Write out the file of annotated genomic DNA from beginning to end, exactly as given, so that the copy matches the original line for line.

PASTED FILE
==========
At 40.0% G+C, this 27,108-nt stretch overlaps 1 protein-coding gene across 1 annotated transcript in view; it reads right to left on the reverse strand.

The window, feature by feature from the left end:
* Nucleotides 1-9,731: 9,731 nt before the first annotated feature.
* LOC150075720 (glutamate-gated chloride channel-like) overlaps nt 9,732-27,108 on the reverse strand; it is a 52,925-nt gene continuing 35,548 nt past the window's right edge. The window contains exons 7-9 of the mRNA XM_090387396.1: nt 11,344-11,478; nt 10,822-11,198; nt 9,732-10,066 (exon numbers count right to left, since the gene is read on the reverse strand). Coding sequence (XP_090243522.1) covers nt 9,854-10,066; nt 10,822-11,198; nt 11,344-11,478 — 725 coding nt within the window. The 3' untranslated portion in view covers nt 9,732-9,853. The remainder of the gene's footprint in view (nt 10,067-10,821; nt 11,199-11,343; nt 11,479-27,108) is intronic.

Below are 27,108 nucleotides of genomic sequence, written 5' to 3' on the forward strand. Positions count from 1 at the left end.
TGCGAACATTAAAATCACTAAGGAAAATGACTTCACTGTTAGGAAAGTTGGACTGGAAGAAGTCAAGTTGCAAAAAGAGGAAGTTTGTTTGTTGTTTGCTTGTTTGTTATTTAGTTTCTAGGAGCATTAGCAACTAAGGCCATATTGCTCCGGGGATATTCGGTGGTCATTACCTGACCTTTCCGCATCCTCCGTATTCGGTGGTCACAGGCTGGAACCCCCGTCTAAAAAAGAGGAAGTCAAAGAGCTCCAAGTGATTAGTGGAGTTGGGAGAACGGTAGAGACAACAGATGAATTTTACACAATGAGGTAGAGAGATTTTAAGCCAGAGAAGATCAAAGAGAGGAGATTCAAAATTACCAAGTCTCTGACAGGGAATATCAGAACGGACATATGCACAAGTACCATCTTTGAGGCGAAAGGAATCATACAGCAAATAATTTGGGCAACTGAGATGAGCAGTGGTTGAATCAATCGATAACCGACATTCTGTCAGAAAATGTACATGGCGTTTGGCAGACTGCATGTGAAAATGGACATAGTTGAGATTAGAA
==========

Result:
At 40.0% G+C, this 27,108-nt stretch overlaps 1 protein-coding gene across 1 annotated transcript in view; it reads right to left on the reverse strand.

The window, feature by feature from the left end:
* Nucleotides 1-9,731: 9,731 nt before the first annotated feature.
* LOC150075720 (glutamate-gated chloride channel-like) overlaps nt 9,732-27,108 on the reverse strand; it is a 52,925-nt gene continuing 35,548 nt past the window's right edge. The window contains exons 7-9 of the mRNA XM_090387396.1: nt 11,344-11,478; nt 10,822-11,198; nt 9,732-10,066 (exon numbers count right to left, since the gene is read on the reverse strand). Coding sequence (XP_090243522.1) covers nt 9,854-10,066; nt 10,822-11,198; nt 11,344-11,478 — 725 coding nt within the window. The 3' untranslated portion in view covers nt 9,732-9,853. The remainder of the gene's footprint in view (nt 10,067-10,821; nt 11,199-11,343; nt 11,479-27,108) is intronic.

Below are 27,108 nucleotides of genomic sequence, written 5' to 3' on the forward strand. Positions count from 1 at the left end.
TGCGAACATTAAAATCACTAAGGAAAATGACTTCACTGTTAGGAAAGTTGGACTGGAAGAAGTCAAGTTGCAAAAAGAGGAAGTTTGTTTGTTGTTTGCTTGTTTGTTATTTAGTTTCTAGGAGCATTAGCAACTAAGGCCATATTGCTCCGGGGATATTCGGTGGTCATTACCTGACCTTTCCGCATCCTCCGTATTCGGTGGTCACAGGCTGGAACCCCCGTCTAAAAAAGAGGAAGTCAAAGAGCTCCAAGTGATTAGTGGAGTTGGGAGAACGGTAGAGACAACAGATGAATTTTACACAATGAGGTAGAGAGATTTTAAGCCAGAGAAGATCAAAGAGAGGAGATTCAAAATTACCAAGTCTCTGACAGGGAATATCAGAACGGACATATGCACAAGTACCATCTTTGAGGCGAAAGGAATCATACAGCAAATAATTTGGGCAACTGAGATGAGCAGTGGTTGAATCAATCGATAACCGACATTCTGTCAGAAAATGTACATGGCGTTTGGCAGACTGCATGTGAAAATGGACATAGTTGAGATTAGAA